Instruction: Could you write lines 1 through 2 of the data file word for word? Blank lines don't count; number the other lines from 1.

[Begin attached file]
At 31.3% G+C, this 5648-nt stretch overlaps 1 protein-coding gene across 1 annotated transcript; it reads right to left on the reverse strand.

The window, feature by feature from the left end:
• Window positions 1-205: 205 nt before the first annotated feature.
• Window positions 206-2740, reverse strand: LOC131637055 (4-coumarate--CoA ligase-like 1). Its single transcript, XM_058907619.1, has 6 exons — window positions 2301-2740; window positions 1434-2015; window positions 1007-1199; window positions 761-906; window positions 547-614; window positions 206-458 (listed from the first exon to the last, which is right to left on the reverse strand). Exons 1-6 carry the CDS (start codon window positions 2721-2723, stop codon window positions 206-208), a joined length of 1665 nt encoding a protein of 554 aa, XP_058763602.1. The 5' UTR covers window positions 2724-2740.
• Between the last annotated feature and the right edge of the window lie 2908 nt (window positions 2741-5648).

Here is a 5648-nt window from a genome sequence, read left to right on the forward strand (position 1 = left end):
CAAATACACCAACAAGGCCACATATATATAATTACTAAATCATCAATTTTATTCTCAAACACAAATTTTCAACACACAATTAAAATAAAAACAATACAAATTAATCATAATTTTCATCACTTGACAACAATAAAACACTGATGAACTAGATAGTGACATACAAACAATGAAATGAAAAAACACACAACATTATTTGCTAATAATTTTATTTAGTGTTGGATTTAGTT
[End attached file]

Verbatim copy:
At 31.3% G+C, this 5648-nt stretch overlaps 1 protein-coding gene across 1 annotated transcript; it reads right to left on the reverse strand.

The window, feature by feature from the left end: